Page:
Sometimes progressive Christians area accused of over accommodation of the faith. Our more conservative sisters and brothers worry that we are too swayed by whatever the current culture suggests is appropriate. Sometimes those discussion are framed by the statement that God does not change and that God’s laws do not change.
But what do we mean when we say God does not change? It can’t mean that God never changes God’s mind. A careful reading of the Bible reveals that God has changed God’s mind. Anybody who has prayed an intercessory prayer hopes to, in some way, influence God- to get God to act in a particular way. If God is not influenced by God’s interactions with us, we left with a distant, uninvolved God or a God who has control of everything. Either “god” makes prayer useless. Our actions are at best indifferent or at worst useless with either “god”.
When I say God does not change, I mean that God’s essence, God’s truest self does not change. God is love. God is triune. God is merciful. God is just. I think God’s ultimate intentions for us and for the world do not change. God’s desire for salvation and shalom do not change.
God is love. That is true. But exactly what God’s love looks like at any particular time in human history may change. Here are two simple analogies.
As a parent I love my children. The way I express my love to them and for them changes as my children change. When they were young, one of the ways I expressed by love for them was by setting boundaries to keep them safe. For example, I didn’t let them cross the street by themselves when they were two. Now they are 19 and 21 and I let them cross the street by themselves. The “law” about street crossing needed to change as they grew. To keep the rule about street crossing the same from 2 to 21 would not be a healthy expression of love.
When my children were young I was more involved in their friendships. They needed supervision and guidance. Now (as much as I might want to be involved) I need to let them make their own decisions about who their friends are and what they do together. This doesn’t mean that I don’t care. But my involvement is different.
Analogies are not perfect ways of thinking about God, I know. Anything and everything we can say about God is less than the full reality of God. But all we have available to talk about God is our limited experiences and language. These analogies fall short at some point, but they can help us think about how what was appropriate at one time may not be appropriate for another time.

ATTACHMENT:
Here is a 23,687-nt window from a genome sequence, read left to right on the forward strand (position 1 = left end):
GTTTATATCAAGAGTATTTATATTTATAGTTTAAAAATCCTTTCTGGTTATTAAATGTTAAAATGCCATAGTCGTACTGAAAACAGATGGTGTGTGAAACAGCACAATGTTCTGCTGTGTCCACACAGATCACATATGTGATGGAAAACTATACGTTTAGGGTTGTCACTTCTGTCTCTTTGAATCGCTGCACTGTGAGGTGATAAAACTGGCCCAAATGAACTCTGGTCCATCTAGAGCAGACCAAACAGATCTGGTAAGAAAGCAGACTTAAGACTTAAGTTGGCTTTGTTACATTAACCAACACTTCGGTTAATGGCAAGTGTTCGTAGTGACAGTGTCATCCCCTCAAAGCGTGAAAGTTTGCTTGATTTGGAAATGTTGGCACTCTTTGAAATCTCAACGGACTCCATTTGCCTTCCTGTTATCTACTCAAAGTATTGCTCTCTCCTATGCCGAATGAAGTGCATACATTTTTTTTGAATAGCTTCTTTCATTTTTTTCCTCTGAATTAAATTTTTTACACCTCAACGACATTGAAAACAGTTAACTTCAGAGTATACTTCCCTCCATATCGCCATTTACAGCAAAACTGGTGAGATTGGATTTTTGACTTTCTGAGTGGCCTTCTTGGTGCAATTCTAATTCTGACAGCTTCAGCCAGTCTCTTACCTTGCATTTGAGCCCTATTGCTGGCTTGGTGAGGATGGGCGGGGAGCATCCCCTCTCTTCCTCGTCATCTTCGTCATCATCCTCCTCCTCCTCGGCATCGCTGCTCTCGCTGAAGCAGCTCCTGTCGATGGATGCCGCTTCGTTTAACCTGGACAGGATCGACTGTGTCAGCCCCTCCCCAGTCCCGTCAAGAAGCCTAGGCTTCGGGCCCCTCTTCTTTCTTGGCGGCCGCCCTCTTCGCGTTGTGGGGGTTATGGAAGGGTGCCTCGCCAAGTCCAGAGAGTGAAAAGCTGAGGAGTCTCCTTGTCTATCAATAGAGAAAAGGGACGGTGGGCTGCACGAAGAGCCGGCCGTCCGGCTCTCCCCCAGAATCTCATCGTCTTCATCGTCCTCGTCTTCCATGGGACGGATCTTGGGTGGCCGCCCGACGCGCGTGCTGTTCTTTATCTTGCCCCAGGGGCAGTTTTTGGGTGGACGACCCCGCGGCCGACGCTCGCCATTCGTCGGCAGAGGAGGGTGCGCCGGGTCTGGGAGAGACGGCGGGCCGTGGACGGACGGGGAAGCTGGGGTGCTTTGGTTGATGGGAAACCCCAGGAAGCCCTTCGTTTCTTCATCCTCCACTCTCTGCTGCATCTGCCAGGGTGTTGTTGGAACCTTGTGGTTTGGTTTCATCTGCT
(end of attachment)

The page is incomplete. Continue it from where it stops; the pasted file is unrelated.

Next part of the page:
The most convincing evidence that at least some of God’s rules can change come from the Bible. We sometimes forget that Jesus often was accused of ignoring God’s law. Jesus, of course, didn’t see things that way. Jesus believed himself to be the fulfillment, the culmination of the law. The way the law appeared in its fulfilled state with Jesus looked quite different than the law appeared in Moses time, or in David’s time. ( For example, see Matthew 5:17 ff)
Peter, in Acts 10 is given new “rules” about what to eat and who to eat with.
Consider also the decision of the Jerusalem council (Acts 15). They needed to decide what to “do” about non Jewish believers. Was there a certain level of adherence to Torah that was needed? The council decided that only a few things would be required. The situation, now, was different. God’s love didn’t change. God’s care for God’s people didn’t change. But particular practices and standards and ideas did need to change because of the new reality of the life, death and Resurrection of Jesus.
The difficulty, for us as it was for the Jerusalem council, is figuring out what ought to change and when change is appropriate. This always brings confusion and anxiety with it. Jesus upset people. He didn’t upset people just to annoy them or because he was accommodating the culture. The Jerusalem council’s decision must have upset some people. They weren’t trying to water down the faith, they were trying to be faithful giving the world they lived in.
It is not easy, figuring out if change is the right thing to do. It is especially difficult because change involves thinking and acting differently than we ever have before.
How can we figure out is change is appropriate? I think we need to recall what is unchanging about God- mercy, justice, love. God is not static. God is not living in the past. God is here, now, present and urging us to deeds of mercy, justice and love. Old things have passed away, new things have come.